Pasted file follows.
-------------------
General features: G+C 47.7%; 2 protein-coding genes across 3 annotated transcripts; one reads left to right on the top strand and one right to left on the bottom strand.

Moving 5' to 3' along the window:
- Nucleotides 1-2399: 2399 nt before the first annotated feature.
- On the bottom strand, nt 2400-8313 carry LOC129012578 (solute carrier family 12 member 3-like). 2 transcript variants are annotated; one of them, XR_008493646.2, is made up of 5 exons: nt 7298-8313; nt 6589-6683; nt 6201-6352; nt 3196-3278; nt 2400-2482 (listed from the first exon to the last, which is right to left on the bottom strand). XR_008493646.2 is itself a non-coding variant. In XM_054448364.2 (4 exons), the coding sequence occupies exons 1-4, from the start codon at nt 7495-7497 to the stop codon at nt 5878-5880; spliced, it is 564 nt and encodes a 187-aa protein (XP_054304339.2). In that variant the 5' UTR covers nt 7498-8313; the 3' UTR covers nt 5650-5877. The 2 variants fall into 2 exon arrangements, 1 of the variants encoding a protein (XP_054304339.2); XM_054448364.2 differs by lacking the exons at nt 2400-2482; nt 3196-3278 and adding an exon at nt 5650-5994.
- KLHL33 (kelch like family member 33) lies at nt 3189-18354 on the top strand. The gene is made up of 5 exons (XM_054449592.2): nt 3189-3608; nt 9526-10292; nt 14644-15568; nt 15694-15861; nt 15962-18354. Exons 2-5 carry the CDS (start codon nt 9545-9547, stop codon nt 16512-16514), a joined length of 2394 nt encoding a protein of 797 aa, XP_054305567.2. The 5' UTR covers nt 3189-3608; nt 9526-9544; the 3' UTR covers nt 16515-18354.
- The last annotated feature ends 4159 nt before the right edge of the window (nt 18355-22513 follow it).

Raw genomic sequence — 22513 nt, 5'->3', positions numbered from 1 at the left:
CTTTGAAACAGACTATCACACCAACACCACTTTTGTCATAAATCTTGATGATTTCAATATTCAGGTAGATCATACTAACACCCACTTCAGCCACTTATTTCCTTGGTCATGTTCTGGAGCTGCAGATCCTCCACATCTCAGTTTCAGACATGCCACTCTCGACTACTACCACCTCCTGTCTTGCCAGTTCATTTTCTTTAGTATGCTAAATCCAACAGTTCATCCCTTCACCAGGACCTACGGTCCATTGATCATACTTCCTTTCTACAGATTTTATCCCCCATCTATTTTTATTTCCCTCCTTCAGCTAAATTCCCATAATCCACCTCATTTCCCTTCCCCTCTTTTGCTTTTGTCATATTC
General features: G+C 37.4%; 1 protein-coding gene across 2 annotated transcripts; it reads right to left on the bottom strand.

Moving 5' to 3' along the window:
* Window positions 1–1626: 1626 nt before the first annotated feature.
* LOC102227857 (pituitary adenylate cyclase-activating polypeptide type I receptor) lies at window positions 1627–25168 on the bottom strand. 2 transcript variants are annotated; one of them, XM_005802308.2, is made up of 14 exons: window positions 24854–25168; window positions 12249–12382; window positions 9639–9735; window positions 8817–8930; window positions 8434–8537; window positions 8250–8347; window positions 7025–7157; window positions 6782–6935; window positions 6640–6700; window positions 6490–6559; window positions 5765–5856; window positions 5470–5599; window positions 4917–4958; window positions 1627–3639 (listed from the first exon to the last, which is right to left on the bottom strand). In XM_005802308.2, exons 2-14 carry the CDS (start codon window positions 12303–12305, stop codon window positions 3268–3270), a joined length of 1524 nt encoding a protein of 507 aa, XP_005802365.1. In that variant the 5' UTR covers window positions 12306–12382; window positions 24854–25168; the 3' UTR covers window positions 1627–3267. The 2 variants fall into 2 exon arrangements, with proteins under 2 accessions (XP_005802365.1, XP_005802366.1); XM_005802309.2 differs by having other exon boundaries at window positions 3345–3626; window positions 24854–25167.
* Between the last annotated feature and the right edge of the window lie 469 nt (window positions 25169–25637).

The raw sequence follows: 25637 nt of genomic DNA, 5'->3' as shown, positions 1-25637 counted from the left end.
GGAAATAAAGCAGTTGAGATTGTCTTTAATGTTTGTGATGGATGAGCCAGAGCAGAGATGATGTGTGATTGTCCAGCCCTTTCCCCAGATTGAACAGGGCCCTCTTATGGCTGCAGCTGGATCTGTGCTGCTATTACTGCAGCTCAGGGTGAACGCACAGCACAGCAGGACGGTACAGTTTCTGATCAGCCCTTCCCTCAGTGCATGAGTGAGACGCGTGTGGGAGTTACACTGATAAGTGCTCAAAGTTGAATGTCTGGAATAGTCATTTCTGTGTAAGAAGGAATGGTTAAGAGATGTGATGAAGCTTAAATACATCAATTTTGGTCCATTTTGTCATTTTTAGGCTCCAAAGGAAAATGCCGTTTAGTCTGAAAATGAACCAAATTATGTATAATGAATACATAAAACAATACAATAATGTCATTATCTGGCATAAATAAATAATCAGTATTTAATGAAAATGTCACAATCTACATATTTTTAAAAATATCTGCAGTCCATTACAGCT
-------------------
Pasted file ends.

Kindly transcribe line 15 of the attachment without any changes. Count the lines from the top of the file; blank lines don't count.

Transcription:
GGAAATAAAGCAGTTGAGATTGTCTTTAATGTTTGTGATGGATGAGCCAGAGCAGAGATGATGTGTGATTGTCCAGCCCTTTCCCCAGATTGAACAGGGCCCTCTTATGGCTGCAGCTGGATCTGTGCTGCTATTACTGCAGCTCAGGGTGAACGCACAGCACAGCAGGACGGTACAGTTTCTGATCAGCCCTTCCCTCAGTGCATGAGTGAGACGCGTGTGGGAGTTACACTGATAAGTGCTCAAAGTTGAATGTCTGGAATAGTCATTTCTGTGTAAGAAGGAATGGTTAAGAGATGTGATGAAGCTTAAATACATCAATTTTGGTCCATTTTGTCATTTTTAGGCTCCAAAGGAAAATGCCGTTTAGTCTGAAAATGAACCAAATTATGTATAATGAATACATAAAACAATACAATAATGTCATTATCTGGCATAAATAAATAATCAGTATTTAATGAAAATGTCACAATCTACATATTTTTAAAAATATCTGCAGTCCATTACAGCT